Meanwhile, what we're faced with is and what the trial is going to be about is whether it's OK for the president to do what he did regarding Ukraine. So that's something they don't want to face.

And I am waiting for the president to mount a defense for the trial that is going to occur in the Senate. And I would like him to do that, because, you know, mounting a defense means producing evidence. So, he calls this process a witch hunt and all of that. That's not evidence, that's just what I call rhetorical nothingburgers.


HIRONO: So, meanwhile, we actually want evidence, facts. And Mitch doesn't want to go along with that.

And he's doing what the president wants. When the president says he's leaving it up to Mitch, oh, give me a break. Because at the very beginning, Mitch said he's just going to talk to the president to get his marching orders from the president.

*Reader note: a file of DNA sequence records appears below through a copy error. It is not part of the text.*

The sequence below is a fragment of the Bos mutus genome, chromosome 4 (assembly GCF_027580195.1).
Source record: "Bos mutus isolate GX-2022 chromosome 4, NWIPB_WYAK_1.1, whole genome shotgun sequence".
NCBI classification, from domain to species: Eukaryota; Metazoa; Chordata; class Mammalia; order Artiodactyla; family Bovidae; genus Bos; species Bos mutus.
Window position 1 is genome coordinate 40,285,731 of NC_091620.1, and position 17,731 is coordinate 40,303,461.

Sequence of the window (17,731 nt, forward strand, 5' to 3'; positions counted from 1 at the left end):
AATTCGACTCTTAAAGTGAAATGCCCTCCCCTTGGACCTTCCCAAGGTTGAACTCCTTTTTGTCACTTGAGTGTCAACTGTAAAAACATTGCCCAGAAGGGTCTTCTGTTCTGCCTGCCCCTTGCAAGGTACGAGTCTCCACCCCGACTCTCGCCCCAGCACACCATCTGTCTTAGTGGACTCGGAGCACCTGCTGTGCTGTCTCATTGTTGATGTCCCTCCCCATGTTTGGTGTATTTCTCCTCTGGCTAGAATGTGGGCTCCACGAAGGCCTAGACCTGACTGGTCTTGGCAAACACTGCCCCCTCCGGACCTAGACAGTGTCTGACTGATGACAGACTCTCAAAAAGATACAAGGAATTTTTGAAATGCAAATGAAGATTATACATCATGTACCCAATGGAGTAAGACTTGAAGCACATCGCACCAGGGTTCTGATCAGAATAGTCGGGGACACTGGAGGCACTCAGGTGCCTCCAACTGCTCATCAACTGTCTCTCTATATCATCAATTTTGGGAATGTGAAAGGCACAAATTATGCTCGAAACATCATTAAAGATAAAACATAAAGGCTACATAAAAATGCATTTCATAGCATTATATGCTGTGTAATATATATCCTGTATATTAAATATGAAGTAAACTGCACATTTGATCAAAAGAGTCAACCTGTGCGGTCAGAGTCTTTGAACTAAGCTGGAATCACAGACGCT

TAPPER: House Intelligence Committee Chairman Adam Schiff told CNN that the Intelligence Committee in the House has no plans to hear or subpoena a testimony from John Bolton ahead of the Senate impeachment trial. He says there's little to be gained by going that route.

Do you disagree? Should the House subpoena Bolton? Because it doesn't look like there's any guarantee the Senate will.

HIRONO: The thing is, Jake, that there will be times when the Senate is going to have to vote on whether or not they are going to go along with not having any witnesses. There will be motions, there will be a couple votes where the senators are going to go on record whether or not witnesses should be called, the documents should be produced.

So, regardless of where Mitch McConnell wants to go to totally stone wall and not face what the president did, the senators are going to go on record, including some vulnerable Republican senators.

And let's face it. The majority of the American people want a trial that is fair. That means calling relevant witnesses and getting relevant documents.